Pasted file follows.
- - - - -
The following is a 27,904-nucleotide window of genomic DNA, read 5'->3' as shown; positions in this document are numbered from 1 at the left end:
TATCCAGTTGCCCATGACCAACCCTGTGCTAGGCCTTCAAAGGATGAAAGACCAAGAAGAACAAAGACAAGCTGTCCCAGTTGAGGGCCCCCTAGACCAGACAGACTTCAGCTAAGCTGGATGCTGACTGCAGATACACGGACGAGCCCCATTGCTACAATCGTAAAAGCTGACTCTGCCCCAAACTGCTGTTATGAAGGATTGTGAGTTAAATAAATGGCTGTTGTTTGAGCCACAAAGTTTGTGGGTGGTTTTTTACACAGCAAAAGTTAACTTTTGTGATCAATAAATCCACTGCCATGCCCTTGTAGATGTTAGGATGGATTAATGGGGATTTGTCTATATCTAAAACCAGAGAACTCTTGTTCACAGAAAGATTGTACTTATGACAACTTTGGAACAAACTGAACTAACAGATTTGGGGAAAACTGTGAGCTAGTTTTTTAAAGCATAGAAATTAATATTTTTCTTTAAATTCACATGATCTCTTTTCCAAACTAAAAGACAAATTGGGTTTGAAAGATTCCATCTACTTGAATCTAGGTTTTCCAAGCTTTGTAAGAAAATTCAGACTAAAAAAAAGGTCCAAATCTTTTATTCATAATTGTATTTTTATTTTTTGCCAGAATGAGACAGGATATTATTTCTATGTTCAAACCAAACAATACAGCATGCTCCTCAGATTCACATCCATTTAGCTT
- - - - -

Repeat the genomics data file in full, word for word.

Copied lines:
The following is a 27,904-nucleotide window of genomic DNA, read 5'->3' as shown; positions in this document are numbered from 1 at the left end:
TATCCAGTTGCCCATGACCAACCCTGTGCTAGGCCTTCAAAGGATGAAAGACCAAGAAGAACAAAGACAAGCTGTCCCAGTTGAGGGCCCCCTAGACCAGACAGACTTCAGCTAAGCTGGATGCTGACTGCAGATACACGGACGAGCCCCATTGCTACAATCGTAAAAGCTGACTCTGCCCCAAACTGCTGTTATGAAGGATTGTGAGTTAAATAAATGGCTGTTGTTTGAGCCACAAAGTTTGTGGGTGGTTTTTTACACAGCAAAAGTTAACTTTTGTGATCAATAAATCCACTGCCATGCCCTTGTAGATGTTAGGATGGATTAATGGGGATTTGTCTATATCTAAAACCAGAGAACTCTTGTTCACAGAAAGATTGTACTTATGACAACTTTGGAACAAACTGAACTAACAGATTTGGGGAAAACTGTGAGCTAGTTTTTTAAAGCATAGAAATTAATATTTTTCTTTAAATTCACATGATCTCTTTTCCAAACTAAAAGACAAATTGGGTTTGAAAGATTCCATCTACTTGAATCTAGGTTTTCCAAGCTTTGTAAGAAAATTCAGACTAAAAAAAAGGTCCAAATCTTTTATTCATAATTGTATTTTTATTTTTTGCCAGAATGAGACAGGATATTATTTCTATGTTCAAACCAAACAATACAGCATGCTCCTCAGATTCACATCCATTTAGCTT